What is luxury? Amex forum speakers discuss its many forms

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NEW YORK -- The concept of luxury is apparently more elusive than the money needed to buy it.

Looking at the numbers first, the average income among readers of American Express upscale Departures magazine is $380,000 a year, and their net worth averages $2.4 million, according to the magazines vice president of marketing, Erica Kasel, who defined the luxury market at income of more than $250,000 a year.

Departures readers are American Express Platinum and Centurion cardholders, and there are 880,000 in the U.S., with another 200,000 overseas.

Reader survey statistics are averages, and they allow Kasel to say things like this: Wealthy travelers love the wine lifestyle because one-third of the publications readers reported in recent research that they had taken trips to wineries and vineyards in the previous 12 months.

Forty-two percent said they aimed to visit wineries and vineyards in the coming 12 months.

But those are averages, too. Christopher Sanderson, creative director of the Future Laboratory in London, argues there is no such thing as the standard luxury consumer.

Kasel and Sanderson were addressing American Express annual forum for hotel participants in the Fine Hotels & Resorts program the company offers to holders of its premium cards.

More spending cash

Sanderson also highlighted the spending money available to growing numbers of travelers when he said, The world is getting richer.

With more money around, Sanderson said, luxury is available to more people, and that produces masstige, or mass-market prestige.

The old luxury brands are now masstige. This is part of a deliberate desire of sellers to be available to more, but luxury is then devalued as a term, he said.

Therefore, relying on traditional research and one-on-one interviews, the Future Laboratory set out to define new luxury, Sanderson said.

New luxury, he said, means things like innovation, experience, values, emotion, wonderment and culture.

It is not just about how much money one has, he said, but about knowing how to be a discriminating spender. The new-luxury crowd is more interested in the experiences money can buy, he said, than in the older notions of service or in tangible goods.

Add to this the element of boredom.

The wealthy get bored a lot of the time, Sanderson said. We have to work harder at entertaining our customers.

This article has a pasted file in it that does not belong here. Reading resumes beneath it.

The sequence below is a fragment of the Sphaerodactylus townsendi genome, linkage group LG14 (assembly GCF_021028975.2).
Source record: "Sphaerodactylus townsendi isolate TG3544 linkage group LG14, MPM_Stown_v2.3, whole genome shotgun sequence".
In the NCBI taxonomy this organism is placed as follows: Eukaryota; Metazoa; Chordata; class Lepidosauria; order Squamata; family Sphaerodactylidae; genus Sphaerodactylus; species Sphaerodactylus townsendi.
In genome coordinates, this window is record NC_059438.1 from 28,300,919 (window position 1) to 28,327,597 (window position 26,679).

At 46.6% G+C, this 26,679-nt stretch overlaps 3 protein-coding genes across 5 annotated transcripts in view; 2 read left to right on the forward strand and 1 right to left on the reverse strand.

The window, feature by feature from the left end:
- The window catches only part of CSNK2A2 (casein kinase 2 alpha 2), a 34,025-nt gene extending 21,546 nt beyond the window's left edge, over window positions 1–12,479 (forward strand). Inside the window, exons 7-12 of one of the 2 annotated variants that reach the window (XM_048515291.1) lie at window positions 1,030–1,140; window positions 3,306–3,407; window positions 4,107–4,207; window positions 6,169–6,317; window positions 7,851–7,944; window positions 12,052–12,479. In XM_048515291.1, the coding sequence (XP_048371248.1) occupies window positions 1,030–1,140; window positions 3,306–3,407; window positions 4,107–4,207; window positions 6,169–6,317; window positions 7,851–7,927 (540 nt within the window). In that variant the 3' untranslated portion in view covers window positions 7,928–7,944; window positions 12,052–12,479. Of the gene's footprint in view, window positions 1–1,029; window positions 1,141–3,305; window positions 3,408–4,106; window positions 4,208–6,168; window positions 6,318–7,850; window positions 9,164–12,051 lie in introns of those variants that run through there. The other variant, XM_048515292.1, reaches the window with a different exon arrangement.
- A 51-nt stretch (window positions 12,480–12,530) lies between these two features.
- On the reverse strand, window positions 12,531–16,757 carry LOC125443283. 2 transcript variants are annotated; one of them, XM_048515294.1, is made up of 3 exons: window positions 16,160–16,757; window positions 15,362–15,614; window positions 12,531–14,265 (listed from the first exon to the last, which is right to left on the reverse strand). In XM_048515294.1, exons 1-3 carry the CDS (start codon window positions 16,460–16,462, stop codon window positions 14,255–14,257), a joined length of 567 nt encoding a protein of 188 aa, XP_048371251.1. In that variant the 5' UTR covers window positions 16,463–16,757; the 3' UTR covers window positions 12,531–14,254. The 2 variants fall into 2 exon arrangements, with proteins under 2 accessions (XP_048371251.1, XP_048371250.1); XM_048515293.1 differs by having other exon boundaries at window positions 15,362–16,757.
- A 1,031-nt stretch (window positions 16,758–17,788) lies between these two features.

Theater is a good model, he continued, and our role is to guide consumers through the luxury experience.

To illustrate the point, he said the Faena Hotel + Universe in Buenos Aires employs an experience manager.

In another shift, he said, American Express sees luxury travelers wanting hotels to be more like their homes. As examples, he said Soho House and 40 Bond in New York respond to that impulse.

The eco-hotel star also is rising, he said, as wealthy, experience-focused buyers sample barefoot tourism and look for the ascetic, clean and simple choices.

Gone are the days when funny little notes about towels salve consciences, Sanderson said.

Outside the hotel, he continued, similar impulses translate into requests to dine in local homes. The consumer asks hotels to arrange this, he said.

At the high end for this kind of travel, Sanderson said, American Express finds glamping, or glamorous camping.

So-called culture hotels are hot, he continued, whereas boutique hotels are so last century.

In the new genre, he cited the Hotel Fox in Copenhagen, which was designed by 21 artists to effectively create a hotel as artwork.

Fashion designers are in this business, too. That is an easy jump, Sanderson said. Hoteliers should be able to visualize the clothing that reflects your brand, he added.

Then there is fractional luxury, otherwise known as timeshare, for those who cannot afford a full-blown life of luxury.

As examples, consumers buy shares in clubs or yachts, Sanderson said. In addition, new $1.5 million Lear jets are likely candidates for fractional ownership, he said.

Sanderson also cited GuestInvest, which allows luxury aspirants to buy hotel rooms in London, rooms they can use as they wish but rent out the rest of the year.

Flashpacking, referring to backpackers who stay at five-star hotels at points in their trips -- fits in the category, too.

Even those with more moola than they spend are discovering a new austerity, Sanderson said. Wealthy buyers are more measured in their spending, producing conspicuous abstention.

As attitudes toward money and travel evolve among the wealthy in the developed world, rich people in the BRIC countries (Brazil, Russia, India, China) are moving toward glitz, Sanderson continued. We will see a polarization in how luxury sellers talk, he predicted.

Finally, to remind sellers who is boss, Sanderson urged people in the audience to type in their companys name at a search engine, followed by sucks.com.

There, he promised, you will find your best critics.

To contact the reporter who wrote this article, send e-mail to Nadine Godwin at [email protected].

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